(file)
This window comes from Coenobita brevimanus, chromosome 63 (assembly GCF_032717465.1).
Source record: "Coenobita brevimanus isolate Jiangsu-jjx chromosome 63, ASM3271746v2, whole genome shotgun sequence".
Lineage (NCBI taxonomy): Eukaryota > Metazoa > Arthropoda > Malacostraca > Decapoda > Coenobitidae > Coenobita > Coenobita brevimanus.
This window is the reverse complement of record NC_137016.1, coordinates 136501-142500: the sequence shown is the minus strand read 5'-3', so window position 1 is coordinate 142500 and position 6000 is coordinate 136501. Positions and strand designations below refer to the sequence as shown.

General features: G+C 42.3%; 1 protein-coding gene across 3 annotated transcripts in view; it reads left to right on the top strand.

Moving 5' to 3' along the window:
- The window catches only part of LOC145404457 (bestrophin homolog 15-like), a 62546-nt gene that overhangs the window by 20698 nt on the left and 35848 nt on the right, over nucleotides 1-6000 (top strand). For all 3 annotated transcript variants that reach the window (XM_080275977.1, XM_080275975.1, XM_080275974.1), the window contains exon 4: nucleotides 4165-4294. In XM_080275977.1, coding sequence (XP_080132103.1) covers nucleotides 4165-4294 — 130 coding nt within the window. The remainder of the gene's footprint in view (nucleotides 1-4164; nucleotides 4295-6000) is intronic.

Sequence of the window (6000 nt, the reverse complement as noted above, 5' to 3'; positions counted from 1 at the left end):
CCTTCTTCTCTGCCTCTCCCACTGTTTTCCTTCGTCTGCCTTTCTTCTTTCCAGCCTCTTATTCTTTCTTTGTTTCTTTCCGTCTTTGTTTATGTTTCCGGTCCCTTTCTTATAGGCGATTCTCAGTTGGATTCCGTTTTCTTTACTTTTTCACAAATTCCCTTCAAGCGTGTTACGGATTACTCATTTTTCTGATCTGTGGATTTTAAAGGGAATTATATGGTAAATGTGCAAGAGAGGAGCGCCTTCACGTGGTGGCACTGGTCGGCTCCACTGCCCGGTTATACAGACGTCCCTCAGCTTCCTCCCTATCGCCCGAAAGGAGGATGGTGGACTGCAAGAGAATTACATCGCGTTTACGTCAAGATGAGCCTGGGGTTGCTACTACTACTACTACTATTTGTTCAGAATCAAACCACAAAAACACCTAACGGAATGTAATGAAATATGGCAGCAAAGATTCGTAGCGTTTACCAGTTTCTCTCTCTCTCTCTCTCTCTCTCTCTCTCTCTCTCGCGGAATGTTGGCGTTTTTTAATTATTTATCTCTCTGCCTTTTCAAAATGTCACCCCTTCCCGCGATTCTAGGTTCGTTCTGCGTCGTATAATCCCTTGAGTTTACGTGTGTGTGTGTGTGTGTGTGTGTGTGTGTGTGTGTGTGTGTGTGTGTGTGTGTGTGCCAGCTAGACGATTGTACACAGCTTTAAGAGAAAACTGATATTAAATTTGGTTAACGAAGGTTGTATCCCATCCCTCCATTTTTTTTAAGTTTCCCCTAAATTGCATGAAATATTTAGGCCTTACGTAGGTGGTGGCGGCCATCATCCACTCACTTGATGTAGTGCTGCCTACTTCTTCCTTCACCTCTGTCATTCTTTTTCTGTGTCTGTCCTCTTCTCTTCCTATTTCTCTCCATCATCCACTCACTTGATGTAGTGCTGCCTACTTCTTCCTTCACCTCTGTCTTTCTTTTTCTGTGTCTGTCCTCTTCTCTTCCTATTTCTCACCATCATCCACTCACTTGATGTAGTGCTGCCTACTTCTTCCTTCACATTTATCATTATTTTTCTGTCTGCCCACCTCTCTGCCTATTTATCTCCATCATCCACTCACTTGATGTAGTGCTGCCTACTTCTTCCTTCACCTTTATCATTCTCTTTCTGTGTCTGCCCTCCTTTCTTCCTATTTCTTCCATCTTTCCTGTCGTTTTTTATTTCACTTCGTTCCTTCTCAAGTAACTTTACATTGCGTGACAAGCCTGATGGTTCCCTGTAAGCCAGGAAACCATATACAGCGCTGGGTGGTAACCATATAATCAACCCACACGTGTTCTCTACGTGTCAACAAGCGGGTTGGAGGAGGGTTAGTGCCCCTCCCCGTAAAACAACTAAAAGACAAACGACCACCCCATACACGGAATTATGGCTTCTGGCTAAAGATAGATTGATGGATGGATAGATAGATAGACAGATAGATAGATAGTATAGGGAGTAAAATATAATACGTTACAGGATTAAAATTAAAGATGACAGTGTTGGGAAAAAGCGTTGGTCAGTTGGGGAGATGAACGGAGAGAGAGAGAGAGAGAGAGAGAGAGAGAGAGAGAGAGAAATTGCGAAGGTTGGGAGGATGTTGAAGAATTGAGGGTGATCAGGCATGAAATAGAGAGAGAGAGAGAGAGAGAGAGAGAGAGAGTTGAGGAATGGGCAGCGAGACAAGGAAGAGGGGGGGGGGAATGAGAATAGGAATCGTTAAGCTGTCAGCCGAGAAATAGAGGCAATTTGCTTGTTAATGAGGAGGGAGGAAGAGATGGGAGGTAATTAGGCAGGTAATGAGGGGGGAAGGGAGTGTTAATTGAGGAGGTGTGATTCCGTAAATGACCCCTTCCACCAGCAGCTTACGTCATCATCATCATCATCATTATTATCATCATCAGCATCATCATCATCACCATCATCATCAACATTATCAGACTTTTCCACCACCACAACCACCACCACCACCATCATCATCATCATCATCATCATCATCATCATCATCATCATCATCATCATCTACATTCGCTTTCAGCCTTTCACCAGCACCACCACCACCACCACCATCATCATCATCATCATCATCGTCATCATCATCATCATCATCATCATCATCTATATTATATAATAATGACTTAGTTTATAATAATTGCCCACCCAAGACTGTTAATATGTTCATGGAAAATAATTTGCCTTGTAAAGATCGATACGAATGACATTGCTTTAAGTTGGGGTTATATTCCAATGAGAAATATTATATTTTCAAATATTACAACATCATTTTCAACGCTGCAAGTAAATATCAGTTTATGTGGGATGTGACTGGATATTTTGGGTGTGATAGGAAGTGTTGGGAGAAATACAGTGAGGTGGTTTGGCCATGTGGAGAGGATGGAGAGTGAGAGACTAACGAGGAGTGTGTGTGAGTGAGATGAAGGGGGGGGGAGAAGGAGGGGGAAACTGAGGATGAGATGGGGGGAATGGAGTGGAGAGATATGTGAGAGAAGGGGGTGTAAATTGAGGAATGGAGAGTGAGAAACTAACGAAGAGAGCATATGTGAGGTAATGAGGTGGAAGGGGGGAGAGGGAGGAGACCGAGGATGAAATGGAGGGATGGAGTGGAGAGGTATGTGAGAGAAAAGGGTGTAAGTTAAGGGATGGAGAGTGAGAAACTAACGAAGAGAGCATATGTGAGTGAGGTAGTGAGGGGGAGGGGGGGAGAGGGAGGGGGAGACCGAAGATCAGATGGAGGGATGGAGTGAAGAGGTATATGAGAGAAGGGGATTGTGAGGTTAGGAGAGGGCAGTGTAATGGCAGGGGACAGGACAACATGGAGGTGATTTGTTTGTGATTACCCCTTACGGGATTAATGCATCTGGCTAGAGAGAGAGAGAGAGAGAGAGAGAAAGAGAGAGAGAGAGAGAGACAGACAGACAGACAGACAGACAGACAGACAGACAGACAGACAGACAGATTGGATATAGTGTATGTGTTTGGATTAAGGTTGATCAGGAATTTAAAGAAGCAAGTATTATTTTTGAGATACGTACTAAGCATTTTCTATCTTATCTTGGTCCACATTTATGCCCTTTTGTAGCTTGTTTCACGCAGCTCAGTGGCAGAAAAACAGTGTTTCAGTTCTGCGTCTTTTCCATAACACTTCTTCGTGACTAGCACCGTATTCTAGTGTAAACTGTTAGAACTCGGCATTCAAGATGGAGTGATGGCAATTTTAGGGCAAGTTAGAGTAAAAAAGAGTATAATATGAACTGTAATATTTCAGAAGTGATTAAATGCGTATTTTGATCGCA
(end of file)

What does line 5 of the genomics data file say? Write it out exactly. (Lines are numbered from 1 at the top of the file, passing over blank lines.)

General features: G+C 42.3%; 1 protein-coding gene across 3 annotated transcripts in view; it reads left to right on the top strand.